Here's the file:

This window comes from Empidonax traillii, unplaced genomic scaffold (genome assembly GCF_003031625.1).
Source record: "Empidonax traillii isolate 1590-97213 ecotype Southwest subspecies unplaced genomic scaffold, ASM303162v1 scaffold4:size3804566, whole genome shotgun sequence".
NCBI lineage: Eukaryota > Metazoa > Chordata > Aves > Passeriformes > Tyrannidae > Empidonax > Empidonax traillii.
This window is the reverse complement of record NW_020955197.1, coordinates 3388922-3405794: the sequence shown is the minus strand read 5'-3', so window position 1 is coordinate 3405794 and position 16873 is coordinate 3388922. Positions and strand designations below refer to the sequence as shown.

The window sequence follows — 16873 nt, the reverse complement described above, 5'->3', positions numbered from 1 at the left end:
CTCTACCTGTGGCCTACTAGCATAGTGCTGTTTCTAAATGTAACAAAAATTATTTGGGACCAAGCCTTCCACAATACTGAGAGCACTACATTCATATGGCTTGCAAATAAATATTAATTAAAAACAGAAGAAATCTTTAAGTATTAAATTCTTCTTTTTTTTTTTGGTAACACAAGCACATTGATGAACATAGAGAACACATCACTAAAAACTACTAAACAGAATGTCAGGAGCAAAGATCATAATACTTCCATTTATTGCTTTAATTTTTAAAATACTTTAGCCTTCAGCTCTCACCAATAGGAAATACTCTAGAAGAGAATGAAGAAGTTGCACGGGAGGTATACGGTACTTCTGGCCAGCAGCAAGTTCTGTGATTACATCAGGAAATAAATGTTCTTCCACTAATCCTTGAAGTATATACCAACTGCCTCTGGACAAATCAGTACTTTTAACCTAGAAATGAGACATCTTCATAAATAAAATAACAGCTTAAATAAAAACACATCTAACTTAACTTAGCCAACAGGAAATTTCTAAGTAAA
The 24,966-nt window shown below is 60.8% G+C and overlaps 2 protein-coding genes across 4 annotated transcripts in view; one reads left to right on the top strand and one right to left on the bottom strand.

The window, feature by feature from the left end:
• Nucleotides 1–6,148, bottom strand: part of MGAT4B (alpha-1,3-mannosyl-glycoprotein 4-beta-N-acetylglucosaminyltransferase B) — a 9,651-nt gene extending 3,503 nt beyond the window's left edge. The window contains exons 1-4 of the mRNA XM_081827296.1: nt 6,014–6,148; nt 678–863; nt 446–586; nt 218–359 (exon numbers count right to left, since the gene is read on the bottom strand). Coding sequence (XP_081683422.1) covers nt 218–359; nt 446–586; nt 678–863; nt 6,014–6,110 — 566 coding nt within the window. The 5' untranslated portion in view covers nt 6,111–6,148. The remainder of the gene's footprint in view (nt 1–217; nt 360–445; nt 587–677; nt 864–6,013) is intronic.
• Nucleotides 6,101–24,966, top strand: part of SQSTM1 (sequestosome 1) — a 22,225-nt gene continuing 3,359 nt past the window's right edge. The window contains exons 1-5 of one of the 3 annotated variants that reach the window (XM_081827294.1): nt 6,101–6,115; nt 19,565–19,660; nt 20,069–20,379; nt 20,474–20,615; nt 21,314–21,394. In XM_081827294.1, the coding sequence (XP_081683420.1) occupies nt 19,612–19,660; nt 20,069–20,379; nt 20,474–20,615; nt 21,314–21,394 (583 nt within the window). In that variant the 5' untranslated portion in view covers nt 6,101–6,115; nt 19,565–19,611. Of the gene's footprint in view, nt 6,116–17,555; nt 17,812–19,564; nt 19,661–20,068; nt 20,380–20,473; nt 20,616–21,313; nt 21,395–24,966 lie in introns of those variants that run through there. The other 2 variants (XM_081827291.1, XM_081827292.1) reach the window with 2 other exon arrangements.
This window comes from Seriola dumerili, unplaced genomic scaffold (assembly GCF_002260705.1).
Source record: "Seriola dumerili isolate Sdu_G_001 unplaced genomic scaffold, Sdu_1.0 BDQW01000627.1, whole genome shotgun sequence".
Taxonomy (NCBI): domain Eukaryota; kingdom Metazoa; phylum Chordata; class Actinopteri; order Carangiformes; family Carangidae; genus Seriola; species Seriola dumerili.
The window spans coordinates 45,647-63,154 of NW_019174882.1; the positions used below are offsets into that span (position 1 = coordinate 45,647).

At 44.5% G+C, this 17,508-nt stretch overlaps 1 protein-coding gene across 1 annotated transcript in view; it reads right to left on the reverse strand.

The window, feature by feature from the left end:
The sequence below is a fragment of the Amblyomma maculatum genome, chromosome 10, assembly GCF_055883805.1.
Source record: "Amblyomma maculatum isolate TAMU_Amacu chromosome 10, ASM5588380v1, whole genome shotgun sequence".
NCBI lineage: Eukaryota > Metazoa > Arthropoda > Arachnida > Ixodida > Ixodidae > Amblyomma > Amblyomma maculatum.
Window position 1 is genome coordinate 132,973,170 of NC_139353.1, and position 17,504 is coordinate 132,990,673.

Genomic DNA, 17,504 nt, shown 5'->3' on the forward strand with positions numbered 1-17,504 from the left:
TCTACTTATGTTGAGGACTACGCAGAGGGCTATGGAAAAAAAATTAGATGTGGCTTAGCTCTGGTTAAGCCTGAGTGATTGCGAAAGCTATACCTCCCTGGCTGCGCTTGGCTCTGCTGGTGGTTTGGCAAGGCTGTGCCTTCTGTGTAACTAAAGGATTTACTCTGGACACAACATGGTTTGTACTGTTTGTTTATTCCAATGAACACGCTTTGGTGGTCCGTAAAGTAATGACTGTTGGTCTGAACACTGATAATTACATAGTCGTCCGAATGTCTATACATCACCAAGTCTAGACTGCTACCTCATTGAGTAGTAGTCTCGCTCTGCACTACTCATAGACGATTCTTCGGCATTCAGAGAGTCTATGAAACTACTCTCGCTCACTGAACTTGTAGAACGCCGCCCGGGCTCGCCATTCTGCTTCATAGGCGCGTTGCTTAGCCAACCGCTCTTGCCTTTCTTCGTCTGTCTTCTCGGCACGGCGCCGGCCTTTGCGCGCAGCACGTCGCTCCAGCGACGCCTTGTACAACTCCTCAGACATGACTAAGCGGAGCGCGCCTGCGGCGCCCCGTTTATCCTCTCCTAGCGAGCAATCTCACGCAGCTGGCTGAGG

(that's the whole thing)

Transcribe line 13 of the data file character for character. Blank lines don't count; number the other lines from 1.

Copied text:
Taxonomy (NCBI): domain Eukaryota; kingdom Metazoa; phylum Chordata; class Actinopteri; order Carangiformes; family Carangidae; genus Seriola; species Seriola dumerili.